Neo-Nazi singer arrested in France for planning ‘major terror attack’
The French Interior Ministry released a statement on Tuesday saying 40-year-old Kristian Vikernes and his wife, Marie Cachet, were a “potential threat to society” and had been taken into custody.
The statement also said authorities had intercepted comments
posted on the internet by Vikernes that led them to believe he
could be planning an attack.
“This individual close to the neo-Nazi movement was a potential threat to society, as evidenced by his violent remarks intercepted on the web,” said the statement.
Police searched the black metal singer’s house in the southern region of Correze, looking for firearms and explosives. They reportedly found four rifles which Vikernes’ wife had purchased with her firearms permit.
The mayor of Salon La Tour, where Vikernes and his wife lived, said the arrest had surprised him
"I didn't notice anything strange [about Vikernes] other than that he liked to wear military costumes and liked Gothic music," Jean-Claude Chauffour told BFM TV.
Vikernes moved to France in 2010 with his wife and three children
after serving 15 years in a Norwegian prison for the murder of
fellow band member Oystein Aarseth. He was also convicted of
arson after being found guilty of setting fire to a number of
Christian churches in Oslo.
Vikernes, who had been described by critics “as the most
notorious metal artist of all time,” contributed to the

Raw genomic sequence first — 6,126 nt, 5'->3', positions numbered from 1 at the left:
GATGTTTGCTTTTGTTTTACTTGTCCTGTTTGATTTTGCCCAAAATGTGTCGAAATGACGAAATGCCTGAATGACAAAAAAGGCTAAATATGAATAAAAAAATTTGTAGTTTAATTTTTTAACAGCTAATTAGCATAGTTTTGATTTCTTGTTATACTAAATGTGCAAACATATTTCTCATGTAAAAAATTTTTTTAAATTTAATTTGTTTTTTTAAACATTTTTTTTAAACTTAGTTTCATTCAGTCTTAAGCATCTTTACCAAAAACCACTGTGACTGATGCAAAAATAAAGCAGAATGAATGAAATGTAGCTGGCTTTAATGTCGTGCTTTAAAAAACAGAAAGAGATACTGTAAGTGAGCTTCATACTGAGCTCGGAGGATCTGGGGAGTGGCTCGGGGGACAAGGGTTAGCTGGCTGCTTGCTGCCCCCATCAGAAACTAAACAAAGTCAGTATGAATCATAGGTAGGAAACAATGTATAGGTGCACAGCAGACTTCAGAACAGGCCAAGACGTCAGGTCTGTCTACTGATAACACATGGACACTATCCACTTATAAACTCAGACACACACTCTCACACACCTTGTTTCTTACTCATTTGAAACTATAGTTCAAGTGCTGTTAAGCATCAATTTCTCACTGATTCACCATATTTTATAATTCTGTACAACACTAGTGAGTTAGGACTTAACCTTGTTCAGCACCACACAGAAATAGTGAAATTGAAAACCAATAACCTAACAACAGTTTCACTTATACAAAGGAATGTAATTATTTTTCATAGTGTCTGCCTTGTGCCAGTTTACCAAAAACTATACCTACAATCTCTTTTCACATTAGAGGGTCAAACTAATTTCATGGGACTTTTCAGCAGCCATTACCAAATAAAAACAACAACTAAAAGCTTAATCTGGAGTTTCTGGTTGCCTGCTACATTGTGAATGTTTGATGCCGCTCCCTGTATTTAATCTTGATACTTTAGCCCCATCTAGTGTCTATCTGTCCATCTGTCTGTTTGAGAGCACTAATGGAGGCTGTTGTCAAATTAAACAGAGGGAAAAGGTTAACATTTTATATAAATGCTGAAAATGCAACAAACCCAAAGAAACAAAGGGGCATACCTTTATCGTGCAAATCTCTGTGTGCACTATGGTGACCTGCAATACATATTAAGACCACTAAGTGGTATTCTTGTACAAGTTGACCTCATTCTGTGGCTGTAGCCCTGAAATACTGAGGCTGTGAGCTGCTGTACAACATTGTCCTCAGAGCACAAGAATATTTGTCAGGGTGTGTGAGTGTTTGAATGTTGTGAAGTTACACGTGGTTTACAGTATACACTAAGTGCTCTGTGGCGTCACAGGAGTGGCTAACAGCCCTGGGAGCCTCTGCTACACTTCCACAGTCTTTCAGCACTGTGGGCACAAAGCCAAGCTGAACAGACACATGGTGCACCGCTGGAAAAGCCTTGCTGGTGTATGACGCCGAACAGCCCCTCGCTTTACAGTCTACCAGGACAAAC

founding of the black metal movement in Norway during the early
90s. The movement was accused of being behind a number of
“satanically motivated” crimes committed during the height
of its popularity.
Vikernes was reportedly one of the 530 Neo-Nazi sympathizers who received a copy of Norwegian mass murderer Anders Breivik’s manifesto. The 1,500-page document outlined Breivik’s plans to wage a crusade against Muslim who “were taking over Europe and could only be defeated through a violent civil war."
Anders Breivik perpetrated Norway’s worst post-war act of
violence in July 2011, bombing Oslo government buildings and
going on a shooting rampage that left 77 dead and over 200
On his website, Vikernes actively discussed the manifesto and
appears to have supported much of what Breivik believed. However,
Vikernes did criticize the convicted murder of killing innocent
Norwegians. He also names himself a “pagan” and calls
Breivik a “Christian loser.”
"If you, dear European nationalists, really want to save Europe (as a biological term) you have to realise that the only thing to do is to cast aside all Christian and other international nonsense and embrace only the European (i.e. Pagan) values and ideals and if you like the European deities as well," said the posting, dated December 13.
Anders Breivik showed no remorse for his crimes when he was condemned to life imprisonment in August of last year. Maintaining he was protecting Norway from Islam and multiculturalism, he apologized to militant nationalists for not killing more people.